, in the zero-migration limit (see and and ). Also, we confirmed that the polynomial-based approach allows us to broadly predict the magnitude of the numerical error as a function of the model parameters for a given truncation parameter Λ. The finite-difference approach exhibited a better behavior in the models with strong intensity of migration that we have considered in this work. However, in the case of the method introduced in Gutenkunst et al. (2009)
there is not a general theory that allows us to predict how the numerical error behaves as a function of the parameter space.
Numerical errors and bias-corrected confidence intervals
A common limitation that both approaches sometimes exhibit is that small numerical errors in the computation of the AFS can propagate to large biases in the parameter space when we search for the maxima of the numerical approximation of the likelihood function. Hence, even if biases due to numerical errors can be minimized, in some cases small but significant numerical sources of error that affect the statistical accuracy of the inferred demographic parameters will remain. For example, exhibits several cases where the bias is very large. These biases are not expected to diminish as the sample size grows, or as the number of SNPs increases, because they are due to numerical artifacts. One could minimize these biases by choosing a larger truncation Λ. However, numerical floating-point errors in the evaluation of polynomials become important sources of numerical error when the degree of the polynomial is large enough. In our implementation, we found that for values of Λ > 40 these sources of numerical error became larger than the truncation error due to a finite choice of Λ.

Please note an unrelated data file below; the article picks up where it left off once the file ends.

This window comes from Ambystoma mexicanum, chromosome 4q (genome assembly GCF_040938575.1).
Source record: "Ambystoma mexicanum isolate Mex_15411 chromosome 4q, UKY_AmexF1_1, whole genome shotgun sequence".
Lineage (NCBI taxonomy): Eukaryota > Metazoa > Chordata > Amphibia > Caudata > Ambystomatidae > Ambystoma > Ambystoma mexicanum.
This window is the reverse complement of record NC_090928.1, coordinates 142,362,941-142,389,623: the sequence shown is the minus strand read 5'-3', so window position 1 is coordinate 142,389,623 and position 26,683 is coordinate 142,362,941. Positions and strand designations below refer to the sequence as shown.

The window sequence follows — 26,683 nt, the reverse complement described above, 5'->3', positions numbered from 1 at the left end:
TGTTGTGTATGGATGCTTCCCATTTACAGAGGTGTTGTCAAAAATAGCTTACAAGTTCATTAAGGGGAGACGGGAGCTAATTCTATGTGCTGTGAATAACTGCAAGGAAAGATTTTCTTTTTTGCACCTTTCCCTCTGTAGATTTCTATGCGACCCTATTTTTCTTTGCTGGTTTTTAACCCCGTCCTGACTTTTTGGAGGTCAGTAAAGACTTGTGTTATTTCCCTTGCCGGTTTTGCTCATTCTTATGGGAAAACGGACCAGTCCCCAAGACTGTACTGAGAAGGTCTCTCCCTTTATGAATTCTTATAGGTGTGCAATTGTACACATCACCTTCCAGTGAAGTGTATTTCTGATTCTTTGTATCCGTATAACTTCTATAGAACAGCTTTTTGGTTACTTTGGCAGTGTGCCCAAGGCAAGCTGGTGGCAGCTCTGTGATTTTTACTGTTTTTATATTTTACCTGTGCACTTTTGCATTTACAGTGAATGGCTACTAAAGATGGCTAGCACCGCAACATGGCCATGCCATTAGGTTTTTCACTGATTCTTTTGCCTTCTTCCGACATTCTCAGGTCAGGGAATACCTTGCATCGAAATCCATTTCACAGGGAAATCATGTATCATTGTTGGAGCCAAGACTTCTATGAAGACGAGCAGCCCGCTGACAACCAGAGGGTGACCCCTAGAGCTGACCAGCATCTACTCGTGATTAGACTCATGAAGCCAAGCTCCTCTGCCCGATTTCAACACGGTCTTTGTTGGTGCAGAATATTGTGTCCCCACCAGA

To minimize the impact of such biases one can either consider models with fewer parameters or introduce statistical corrections to the propagated numerical errors. Here, we apply standard bootstrap methods to correct for bias in the estimators and confidence intervals (see Efron and Tibshirani 1994
; DiCiccio and Efron 1996
) of some of the models studied above. If
is the maximum-likelihood estimator of a demographic model, where Λ denotes the truncation parameter of the numerical approximation, the bias is defined as
is the expected biased estimator and